People's opinions of what constitutes a great game. So you do what you can. You set out and make the game you want to make and you make it to the best of your abilities. Then you learn from your mistakes and hopefully don't go broke in the process.
So the only option left to us, the only other thing we can control is the price, and against the hundreds of thousands of other games out there – what chance do our little, independently made games stand against juggernauts that are already charging nothing right out of the gate?
Freemium isn't the only option for mobile developers, but realistically in today's marketplace – what choice do indies really have? Convert or die.
The notion that your games are super special and people will recognize this fact and line up to throw money at you may work in rare instances where the planets align just so but that's like putting a video of yourself singing up on Youtube in the hopes of being discovered. Sure it happens, but so do lottery wins.
For us, it makes more sense to level the playing field as much as possible to maximize our chances of success. That's why we went freemium. There's simply too many free games available in today's mobile marketplace to risk alienating users by asking the price of a cup of coffee for our hard work. At least, not right off the bat.
Making the decision to go freemium doesn't necessarily mean that you've sold your soul to Old Scratch either. Freemium games receive a lot of grief from "core" gamers for some very good reasons. There are companies out there that use freemium, and combined with habit forming hooks they keep gamers addicted to apps that more than a few gamers would turn their noses up at.
There are companies that try to obscure the actual price of in-app purchases. Other companies offer multiplayer games with the option to purchase power-ups to gain an advantage over other players. All the above give the freemium model, in my opinion, a bit of a bad reputation, but it doesn't have to be this way.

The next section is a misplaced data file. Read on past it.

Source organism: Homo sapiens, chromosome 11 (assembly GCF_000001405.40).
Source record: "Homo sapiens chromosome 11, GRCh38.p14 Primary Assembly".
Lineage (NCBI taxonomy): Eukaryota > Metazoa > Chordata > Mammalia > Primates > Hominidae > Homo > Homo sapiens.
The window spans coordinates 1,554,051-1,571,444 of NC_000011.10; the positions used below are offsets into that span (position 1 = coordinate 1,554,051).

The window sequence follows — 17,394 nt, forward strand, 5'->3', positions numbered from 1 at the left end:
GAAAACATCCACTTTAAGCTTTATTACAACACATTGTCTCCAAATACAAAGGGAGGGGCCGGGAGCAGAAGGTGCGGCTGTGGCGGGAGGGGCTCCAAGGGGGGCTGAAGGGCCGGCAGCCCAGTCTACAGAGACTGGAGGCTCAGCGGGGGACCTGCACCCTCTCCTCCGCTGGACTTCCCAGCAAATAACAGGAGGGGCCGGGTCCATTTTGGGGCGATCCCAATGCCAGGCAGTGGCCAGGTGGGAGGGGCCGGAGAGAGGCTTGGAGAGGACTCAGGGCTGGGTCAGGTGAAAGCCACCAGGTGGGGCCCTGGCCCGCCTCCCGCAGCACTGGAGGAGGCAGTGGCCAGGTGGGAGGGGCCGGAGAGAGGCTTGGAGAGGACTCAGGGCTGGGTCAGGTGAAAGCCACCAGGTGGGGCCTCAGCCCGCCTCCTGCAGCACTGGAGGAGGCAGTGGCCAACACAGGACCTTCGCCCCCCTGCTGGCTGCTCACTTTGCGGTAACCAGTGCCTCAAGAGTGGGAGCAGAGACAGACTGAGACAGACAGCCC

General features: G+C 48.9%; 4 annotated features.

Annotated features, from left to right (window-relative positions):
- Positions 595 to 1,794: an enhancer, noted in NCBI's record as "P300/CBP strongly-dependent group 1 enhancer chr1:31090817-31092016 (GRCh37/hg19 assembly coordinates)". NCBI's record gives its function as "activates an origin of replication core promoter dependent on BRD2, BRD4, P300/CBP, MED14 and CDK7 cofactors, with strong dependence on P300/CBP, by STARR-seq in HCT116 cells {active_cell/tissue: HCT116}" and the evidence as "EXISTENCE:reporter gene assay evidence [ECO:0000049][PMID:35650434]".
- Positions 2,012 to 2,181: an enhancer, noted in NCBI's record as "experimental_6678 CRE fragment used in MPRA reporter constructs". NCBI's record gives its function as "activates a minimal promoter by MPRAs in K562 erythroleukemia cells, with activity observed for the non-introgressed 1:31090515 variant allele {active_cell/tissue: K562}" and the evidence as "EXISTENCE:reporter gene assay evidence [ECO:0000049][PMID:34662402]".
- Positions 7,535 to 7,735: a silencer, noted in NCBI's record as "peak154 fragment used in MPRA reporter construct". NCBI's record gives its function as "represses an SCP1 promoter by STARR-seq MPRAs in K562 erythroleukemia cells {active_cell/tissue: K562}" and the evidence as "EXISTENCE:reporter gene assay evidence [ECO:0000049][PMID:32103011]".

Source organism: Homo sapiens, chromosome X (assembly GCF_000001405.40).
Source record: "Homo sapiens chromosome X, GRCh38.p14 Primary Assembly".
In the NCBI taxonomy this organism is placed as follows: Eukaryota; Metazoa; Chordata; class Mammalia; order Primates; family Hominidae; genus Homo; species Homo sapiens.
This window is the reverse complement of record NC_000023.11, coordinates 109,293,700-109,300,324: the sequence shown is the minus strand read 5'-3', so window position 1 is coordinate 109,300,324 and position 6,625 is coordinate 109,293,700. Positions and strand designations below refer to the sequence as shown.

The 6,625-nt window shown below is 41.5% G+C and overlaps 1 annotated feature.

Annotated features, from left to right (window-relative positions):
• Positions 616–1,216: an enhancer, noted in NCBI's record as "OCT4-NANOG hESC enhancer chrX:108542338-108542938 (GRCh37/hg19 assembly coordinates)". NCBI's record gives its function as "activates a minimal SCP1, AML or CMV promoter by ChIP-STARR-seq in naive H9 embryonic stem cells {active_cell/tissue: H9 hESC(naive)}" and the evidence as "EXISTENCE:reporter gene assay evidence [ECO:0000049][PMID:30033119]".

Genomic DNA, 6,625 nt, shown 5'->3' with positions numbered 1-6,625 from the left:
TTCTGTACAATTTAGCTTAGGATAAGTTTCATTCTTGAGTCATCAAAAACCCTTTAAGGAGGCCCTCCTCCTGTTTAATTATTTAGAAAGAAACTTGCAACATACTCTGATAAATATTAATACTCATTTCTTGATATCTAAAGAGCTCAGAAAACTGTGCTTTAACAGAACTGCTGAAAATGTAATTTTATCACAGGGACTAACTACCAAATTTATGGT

I prefer to approach freemium games the same way people approached shareware. "Here's the game to try, and if you like the game, please support us by purchasing some of our other options." No tricks. Nothing hidden. If you like it, please support us.
I view the freemium pricing structure no differently than offering a demo version, but the key to me (and to my conscience) is to not waste gamer's time with a mere taste but to make it worth their while.
here are a lot of products vying for gamers attention, and I always keep that in the back of my mind to make sure our products are offering up enough gameplay that I would be satisfied, as a gamer, with the amount of play I've received. Then, hopefully, gamers will like what they see and respond by opening their wallets.
[This piece was reprinted from #AltDevBlogADay, a shared blog initiative started by @mike_acton devoted to giving game developers of all disciplines a place to motivate each other to write regularly about their personal game development passions.]